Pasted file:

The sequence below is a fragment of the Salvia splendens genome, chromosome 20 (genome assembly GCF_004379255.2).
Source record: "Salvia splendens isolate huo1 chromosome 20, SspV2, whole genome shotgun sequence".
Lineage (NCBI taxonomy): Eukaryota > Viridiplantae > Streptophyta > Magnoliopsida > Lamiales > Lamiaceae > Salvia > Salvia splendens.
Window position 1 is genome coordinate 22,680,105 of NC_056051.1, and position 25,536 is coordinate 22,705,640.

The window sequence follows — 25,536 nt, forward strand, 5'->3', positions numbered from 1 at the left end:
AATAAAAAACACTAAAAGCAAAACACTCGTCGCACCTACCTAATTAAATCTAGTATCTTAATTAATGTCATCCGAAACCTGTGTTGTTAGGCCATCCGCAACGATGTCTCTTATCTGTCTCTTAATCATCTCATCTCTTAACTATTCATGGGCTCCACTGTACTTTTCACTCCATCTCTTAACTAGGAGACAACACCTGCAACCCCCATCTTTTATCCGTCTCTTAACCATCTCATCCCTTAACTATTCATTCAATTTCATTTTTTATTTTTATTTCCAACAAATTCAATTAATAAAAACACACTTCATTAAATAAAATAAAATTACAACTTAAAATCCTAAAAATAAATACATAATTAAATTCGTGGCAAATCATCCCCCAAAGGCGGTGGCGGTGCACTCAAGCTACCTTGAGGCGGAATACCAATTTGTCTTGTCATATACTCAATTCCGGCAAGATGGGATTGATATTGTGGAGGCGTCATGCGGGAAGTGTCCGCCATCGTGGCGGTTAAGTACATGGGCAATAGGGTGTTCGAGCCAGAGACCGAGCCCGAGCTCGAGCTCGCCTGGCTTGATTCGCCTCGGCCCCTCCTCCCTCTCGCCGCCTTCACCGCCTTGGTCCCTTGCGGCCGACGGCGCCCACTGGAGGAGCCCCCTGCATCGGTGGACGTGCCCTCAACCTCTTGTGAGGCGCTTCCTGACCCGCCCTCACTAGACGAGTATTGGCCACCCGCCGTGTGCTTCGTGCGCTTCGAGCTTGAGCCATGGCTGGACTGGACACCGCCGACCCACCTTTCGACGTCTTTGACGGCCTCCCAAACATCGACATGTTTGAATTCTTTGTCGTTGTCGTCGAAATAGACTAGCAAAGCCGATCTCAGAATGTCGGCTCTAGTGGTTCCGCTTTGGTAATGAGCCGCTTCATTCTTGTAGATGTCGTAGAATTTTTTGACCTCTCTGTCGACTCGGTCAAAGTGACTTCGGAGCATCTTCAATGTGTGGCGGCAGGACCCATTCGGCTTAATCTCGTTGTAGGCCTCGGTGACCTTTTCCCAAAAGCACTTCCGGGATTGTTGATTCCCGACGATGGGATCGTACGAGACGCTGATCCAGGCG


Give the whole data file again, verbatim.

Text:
The sequence below is a fragment of the Salvia splendens genome, chromosome 20 (genome assembly GCF_004379255.2).
Source record: "Salvia splendens isolate huo1 chromosome 20, SspV2, whole genome shotgun sequence".
Lineage (NCBI taxonomy): Eukaryota > Viridiplantae > Streptophyta > Magnoliopsida > Lamiales > Lamiaceae > Salvia > Salvia splendens.
Window position 1 is genome coordinate 22,680,105 of NC_056051.1, and position 25,536 is coordinate 22,705,640.

The window sequence follows — 25,536 nt, forward strand, 5'->3', positions numbered from 1 at the left end:
AATAAAAAACACTAAAAGCAAAACACTCGTCGCACCTACCTAATTAAATCTAGTATCTTAATTAATGTCATCCGAAACCTGTGTTGTTAGGCCATCCGCAACGATGTCTCTTATCTGTCTCTTAATCATCTCATCTCTTAACTATTCATGGGCTCCACTGTACTTTTCACTCCATCTCTTAACTAGGAGACAACACCTGCAACCCCCATCTTTTATCCGTCTCTTAACCATCTCATCCCTTAACTATTCATTCAATTTCATTTTTTATTTTTATTTCCAACAAATTCAATTAATAAAAACACACTTCATTAAATAAAATAAAATTACAACTTAAAATCCTAAAAATAAATACATAATTAAATTCGTGGCAAATCATCCCCCAAAGGCGGTGGCGGTGCACTCAAGCTACCTTGAGGCGGAATACCAATTTGTCTTGTCATATACTCAATTCCGGCAAGATGGGATTGATATTGTGGAGGCGTCATGCGGGAAGTGTCCGCCATCGTGGCGGTTAAGTACATGGGCAATAGGGTGTTCGAGCCAGAGACCGAGCCCGAGCTCGAGCTCGCCTGGCTTGATTCGCCTCGGCCCCTCCTCCCTCTCGCCGCCTTCACCGCCTTGGTCCCTTGCGGCCGACGGCGCCCACTGGAGGAGCCCCCTGCATCGGTGGACGTGCCCTCAACCTCTTGTGAGGCGCTTCCTGACCCGCCCTCACTAGACGAGTATTGGCCACCCGCCGTGTGCTTCGTGCGCTTCGAGCTTGAGCCATGGCTGGACTGGACACCGCCGACCCACCTTTCGACGTCTTTGACGGCCTCCCAAACATCGACATGTTTGAATTCTTTGTCGTTGTCGTCGAAATAGACTAGCAAAGCCGATCTCAGAATGTCGGCTCTAGTGGTTCCGCTTTGGTAATGAGCCGCTTCATTCTTGTAGATGTCGTAGAATTTTTTGACCTCTCTGTCGACTCGGTCAAAGTGACTTCGGAGCATCTTCAATGTGTGGCGGCAGGACCCATTCGGCTTAATCTCGTTGTAGGCCTCGGTGACCTTTTCCCAAAAGCACTTCCGGGATTGTTGATTCCCGACGATGGGATCGTACGAGACGCTGATCCAGGCG